Fitch to resign; selectmen discuss ordinance changes, footbridge

Tue, 09/29/2020 - 1:00pm

    Boothbay Harbor Selectman Ken Fitch announced his resignation Sept. 28 after closing on the sale of his Union Street properties Sept. 25. Fitch said he will be closing on a home in Westbrook Oct. 16 and will formally give his resignation Oct. 31 since he will no longer be a resident of Boothbay Harbor.

    “This has not been an easy decision for me. This has been very, very tough for a lot of reasons. One reason is this board. This is a wonderful board, a wonderful group to work with … But life goes on and changes have to happen and this is a very important change for me.”

    Said Chair Mike Tomko, “We definitely appreciated working with you and we're going to be working you for the next two meetings at least with maybe some roasting along the way as well.”

    Town Manager Julia Latter said the board will run with four members until May when an election will take place in conjunction with the annual town meeting. The election will be considered a special election as the person to replace Fitch will finish out the remaining year of his term.

    Ordinance changes

    Planning board chair Tom Churchill presented four ordinance changes his board has been discussing: housing, transportation, energy and communications, and a harbor master plan. Churchill said the board felt the next step would be for selectmen to allocate funds to hire a professional to advise on language to get at the roots of the problems.

    Churchill said housing is the most obvious issue which has been magnified since March when the pandemic struck. Board Vice Chair Tricia Warren said from speaking to visitors in the workplace and with local real estate people, homes have been seeing less than one-week turnaround on sales at asking prices or better. Long and short-term rentals for seasonal workers, single families and the elderly who want to age in place and housing availability have regressed recently due to the conversion of single family homes into Air BnB-type rentals, Churchill added.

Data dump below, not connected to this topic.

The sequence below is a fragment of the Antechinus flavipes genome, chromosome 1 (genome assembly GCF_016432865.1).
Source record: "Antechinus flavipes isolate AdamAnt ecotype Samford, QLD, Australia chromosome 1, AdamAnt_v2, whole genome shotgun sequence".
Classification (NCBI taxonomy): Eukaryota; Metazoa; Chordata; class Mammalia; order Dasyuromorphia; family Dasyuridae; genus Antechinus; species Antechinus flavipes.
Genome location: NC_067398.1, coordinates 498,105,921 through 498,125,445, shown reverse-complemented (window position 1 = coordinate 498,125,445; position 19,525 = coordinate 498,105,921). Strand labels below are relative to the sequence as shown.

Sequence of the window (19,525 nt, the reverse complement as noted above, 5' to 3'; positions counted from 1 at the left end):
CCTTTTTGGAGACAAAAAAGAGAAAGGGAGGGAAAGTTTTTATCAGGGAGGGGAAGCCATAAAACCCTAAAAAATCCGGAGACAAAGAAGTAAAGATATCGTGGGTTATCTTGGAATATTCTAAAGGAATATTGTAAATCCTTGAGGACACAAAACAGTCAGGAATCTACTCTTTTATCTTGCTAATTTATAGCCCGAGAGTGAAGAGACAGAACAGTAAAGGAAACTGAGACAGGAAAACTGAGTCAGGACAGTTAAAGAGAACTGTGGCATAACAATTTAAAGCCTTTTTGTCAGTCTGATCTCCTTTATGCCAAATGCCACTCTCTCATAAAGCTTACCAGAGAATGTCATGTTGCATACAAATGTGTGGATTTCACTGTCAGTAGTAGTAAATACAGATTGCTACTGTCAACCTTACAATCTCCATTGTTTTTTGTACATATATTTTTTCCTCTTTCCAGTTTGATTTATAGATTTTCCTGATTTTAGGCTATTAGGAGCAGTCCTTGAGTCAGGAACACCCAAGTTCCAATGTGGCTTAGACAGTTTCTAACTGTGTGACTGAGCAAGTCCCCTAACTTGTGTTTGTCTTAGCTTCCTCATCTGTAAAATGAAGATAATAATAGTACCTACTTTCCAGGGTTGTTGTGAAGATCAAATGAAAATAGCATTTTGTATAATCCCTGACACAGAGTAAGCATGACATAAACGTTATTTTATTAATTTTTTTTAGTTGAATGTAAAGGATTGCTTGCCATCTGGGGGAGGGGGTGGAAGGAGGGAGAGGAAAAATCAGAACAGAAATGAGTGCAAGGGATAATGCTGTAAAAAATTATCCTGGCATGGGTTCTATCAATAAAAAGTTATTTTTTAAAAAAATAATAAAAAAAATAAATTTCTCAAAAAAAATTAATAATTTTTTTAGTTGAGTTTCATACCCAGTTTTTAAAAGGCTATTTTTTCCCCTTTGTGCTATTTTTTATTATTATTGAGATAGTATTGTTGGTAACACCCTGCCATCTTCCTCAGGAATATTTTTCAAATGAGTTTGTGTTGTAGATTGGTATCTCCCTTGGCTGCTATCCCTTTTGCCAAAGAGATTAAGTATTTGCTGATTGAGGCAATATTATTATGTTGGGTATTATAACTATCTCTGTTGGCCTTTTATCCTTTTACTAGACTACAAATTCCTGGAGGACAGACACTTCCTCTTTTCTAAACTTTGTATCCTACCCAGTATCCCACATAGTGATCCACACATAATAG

Churchill asked for around $15,000 to secure the consultant, but said funds aside, the most important thing is the right process. Selectmen said next steps will be for the planning board and code enforcement officer to craft a request for proposal which will come from a more refined plan. Churchill agreed and said he would come back from meeting with CEO Geoff Smith with a formal request for any funds the board will need to create an RFP.


    Selectmen Warren, Wendy Wolf and Denise Griffin supported pursuing a two-foot increase in height for the bridge, to factor in storm surge and sea level rise. However, Fitch was adamant the focus should be keeping as much of the bridge as it is and that replacement of caps and timbers as discussed before would give the bridge a boost of one foot.

    “That's not two feet … I think we have to repair or replace. We were going down the road of repair and that's why we had an assessment done. Now we're talking about replacing … When you start to physically change the look, that is a replacement of what is there. That is very different than repairing what is there. That is something we need to be careful of.”

    While other board members disagreed with Fitch's use of the word “replace,” bridge-house owners Pam Burke and Alan Miller agreed the board needs to be careful about distinguishing between repairing and replacing.

    Tomko said the board will pursue advice from project engineers on whether or not an increase in height and width is necessary considering guidelines on storm surge and sea level rise and compliance with Americans with Disabilities Act guidelines.

    This article has been updated since its original posting.